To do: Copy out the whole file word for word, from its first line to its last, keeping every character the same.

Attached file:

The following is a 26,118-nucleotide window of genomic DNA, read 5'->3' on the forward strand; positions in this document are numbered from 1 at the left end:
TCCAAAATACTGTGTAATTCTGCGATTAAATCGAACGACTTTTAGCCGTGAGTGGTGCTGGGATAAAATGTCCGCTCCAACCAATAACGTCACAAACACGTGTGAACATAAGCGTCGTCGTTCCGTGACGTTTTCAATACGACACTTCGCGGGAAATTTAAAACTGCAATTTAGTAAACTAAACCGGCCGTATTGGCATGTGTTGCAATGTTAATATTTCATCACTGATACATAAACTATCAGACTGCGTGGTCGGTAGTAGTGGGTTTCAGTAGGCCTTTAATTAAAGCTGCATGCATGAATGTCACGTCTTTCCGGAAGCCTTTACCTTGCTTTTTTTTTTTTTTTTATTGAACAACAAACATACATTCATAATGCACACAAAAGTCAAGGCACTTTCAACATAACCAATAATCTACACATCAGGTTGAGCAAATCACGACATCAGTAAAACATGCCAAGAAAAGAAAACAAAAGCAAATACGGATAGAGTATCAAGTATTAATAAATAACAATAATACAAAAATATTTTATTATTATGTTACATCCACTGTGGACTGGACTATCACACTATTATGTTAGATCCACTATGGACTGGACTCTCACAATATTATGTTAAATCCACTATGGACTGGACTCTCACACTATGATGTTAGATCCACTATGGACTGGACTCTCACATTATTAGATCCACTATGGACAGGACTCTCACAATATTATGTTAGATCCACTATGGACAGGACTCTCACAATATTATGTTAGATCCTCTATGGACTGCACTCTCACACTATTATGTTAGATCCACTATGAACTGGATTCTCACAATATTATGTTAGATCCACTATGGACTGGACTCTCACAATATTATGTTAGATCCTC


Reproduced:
The following is a 26,118-nucleotide window of genomic DNA, read 5'->3' on the forward strand; positions in this document are numbered from 1 at the left end:
TCCAAAATACTGTGTAATTCTGCGATTAAATCGAACGACTTTTAGCCGTGAGTGGTGCTGGGATAAAATGTCCGCTCCAACCAATAACGTCACAAACACGTGTGAACATAAGCGTCGTCGTTCCGTGACGTTTTCAATACGACACTTCGCGGGAAATTTAAAACTGCAATTTAGTAAACTAAACCGGCCGTATTGGCATGTGTTGCAATGTTAATATTTCATCACTGATACATAAACTATCAGACTGCGTGGTCGGTAGTAGTGGGTTTCAGTAGGCCTTTAATTAAAGCTGCATGCATGAATGTCACGTCTTTCCGGAAGCCTTTACCTTGCTTTTTTTTTTTTTTTTATTGAACAACAAACATACATTCATAATGCACACAAAAGTCAAGGCACTTTCAACATAACCAATAATCTACACATCAGGTTGAGCAAATCACGACATCAGTAAAACATGCCAAGAAAAGAAAACAAAAGCAAATACGGATAGAGTATCAAGTATTAATAAATAACAATAATACAAAAATATTTTATTATTATGTTACATCCACTGTGGACTGGACTATCACACTATTATGTTAGATCCACTATGGACTGGACTCTCACAATATTATGTTAAATCCACTATGGACTGGACTCTCACACTATGATGTTAGATCCACTATGGACTGGACTCTCACATTATTAGATCCACTATGGACAGGACTCTCACAATATTATGTTAGATCCACTATGGACAGGACTCTCACAATATTATGTTAGATCCTCTATGGACTGCACTCTCACACTATTATGTTAGATCCACTATGAACTGGATTCTCACAATATTATGTTAGATCCACTATGGACTGGACTCTCACAATATTATGTTAGATCCTC